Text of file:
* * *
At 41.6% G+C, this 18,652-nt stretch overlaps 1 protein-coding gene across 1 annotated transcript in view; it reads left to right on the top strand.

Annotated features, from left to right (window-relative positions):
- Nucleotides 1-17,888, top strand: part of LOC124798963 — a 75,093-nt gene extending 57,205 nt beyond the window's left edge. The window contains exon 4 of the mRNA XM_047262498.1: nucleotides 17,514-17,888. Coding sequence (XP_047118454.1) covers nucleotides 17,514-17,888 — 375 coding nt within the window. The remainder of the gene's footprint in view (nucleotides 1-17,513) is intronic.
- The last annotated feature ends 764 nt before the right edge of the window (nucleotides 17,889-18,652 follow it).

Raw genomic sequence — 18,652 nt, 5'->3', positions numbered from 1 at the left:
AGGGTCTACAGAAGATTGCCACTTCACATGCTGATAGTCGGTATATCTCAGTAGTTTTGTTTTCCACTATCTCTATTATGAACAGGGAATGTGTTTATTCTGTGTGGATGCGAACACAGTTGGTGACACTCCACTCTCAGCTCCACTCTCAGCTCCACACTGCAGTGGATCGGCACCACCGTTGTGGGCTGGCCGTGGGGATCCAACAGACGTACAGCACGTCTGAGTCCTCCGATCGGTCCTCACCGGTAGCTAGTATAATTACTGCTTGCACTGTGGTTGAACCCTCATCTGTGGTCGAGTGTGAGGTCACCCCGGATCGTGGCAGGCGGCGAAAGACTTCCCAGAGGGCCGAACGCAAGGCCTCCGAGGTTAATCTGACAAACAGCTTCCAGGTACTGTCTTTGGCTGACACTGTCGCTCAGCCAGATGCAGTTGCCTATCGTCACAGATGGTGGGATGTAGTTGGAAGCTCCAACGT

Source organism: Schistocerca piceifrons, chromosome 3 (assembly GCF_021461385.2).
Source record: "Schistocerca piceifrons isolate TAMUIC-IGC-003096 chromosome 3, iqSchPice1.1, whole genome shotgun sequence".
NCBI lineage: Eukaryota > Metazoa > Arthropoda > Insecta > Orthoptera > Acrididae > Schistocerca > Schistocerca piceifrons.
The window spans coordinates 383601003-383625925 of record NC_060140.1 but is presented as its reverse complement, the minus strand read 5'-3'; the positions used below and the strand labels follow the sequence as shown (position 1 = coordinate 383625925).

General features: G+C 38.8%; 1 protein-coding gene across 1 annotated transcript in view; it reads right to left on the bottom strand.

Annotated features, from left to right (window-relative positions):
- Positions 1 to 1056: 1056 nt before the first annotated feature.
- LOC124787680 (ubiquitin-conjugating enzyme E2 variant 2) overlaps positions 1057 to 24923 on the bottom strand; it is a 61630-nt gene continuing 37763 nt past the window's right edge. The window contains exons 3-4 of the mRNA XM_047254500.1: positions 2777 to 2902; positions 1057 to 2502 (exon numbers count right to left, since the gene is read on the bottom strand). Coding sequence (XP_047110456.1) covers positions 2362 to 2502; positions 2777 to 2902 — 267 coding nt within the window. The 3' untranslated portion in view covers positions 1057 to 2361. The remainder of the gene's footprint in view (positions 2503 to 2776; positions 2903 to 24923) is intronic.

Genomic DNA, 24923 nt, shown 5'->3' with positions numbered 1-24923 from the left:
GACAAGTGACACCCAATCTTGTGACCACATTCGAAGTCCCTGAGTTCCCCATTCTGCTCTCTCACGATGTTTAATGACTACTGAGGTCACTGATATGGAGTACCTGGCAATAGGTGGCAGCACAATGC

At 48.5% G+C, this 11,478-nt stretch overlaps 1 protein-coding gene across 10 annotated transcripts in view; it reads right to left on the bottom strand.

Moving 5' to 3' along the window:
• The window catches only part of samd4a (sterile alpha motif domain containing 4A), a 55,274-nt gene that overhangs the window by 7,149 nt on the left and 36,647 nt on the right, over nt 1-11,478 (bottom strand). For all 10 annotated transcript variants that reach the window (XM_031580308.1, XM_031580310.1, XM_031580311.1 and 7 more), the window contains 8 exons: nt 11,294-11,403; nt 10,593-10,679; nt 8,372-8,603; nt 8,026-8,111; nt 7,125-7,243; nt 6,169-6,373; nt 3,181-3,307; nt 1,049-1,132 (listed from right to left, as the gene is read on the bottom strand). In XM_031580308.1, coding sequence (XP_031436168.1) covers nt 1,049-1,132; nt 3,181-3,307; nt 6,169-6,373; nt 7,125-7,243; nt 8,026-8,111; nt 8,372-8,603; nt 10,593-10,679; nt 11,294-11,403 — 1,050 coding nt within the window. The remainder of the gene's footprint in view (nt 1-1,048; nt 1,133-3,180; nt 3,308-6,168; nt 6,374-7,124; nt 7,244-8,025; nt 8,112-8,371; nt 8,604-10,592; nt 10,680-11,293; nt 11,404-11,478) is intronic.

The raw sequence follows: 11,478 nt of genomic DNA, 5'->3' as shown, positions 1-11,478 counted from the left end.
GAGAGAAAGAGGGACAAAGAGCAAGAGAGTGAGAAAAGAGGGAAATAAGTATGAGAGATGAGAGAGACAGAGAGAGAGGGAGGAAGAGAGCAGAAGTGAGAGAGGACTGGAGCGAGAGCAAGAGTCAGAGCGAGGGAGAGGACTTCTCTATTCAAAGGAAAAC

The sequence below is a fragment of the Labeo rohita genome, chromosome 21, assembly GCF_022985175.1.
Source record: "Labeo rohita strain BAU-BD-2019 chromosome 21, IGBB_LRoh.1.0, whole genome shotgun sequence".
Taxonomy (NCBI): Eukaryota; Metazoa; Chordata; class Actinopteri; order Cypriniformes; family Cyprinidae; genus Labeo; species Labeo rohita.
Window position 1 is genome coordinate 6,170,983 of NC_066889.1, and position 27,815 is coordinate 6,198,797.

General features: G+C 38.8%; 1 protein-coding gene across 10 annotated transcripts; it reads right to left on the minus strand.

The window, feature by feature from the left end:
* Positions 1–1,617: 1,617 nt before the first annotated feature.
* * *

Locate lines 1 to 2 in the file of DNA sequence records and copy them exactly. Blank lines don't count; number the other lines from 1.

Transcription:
At 41.6% G+C, this 18,652-nt stretch overlaps 1 protein-coding gene across 1 annotated transcript in view; it reads left to right on the top strand.

Annotated features, from left to right (window-relative positions):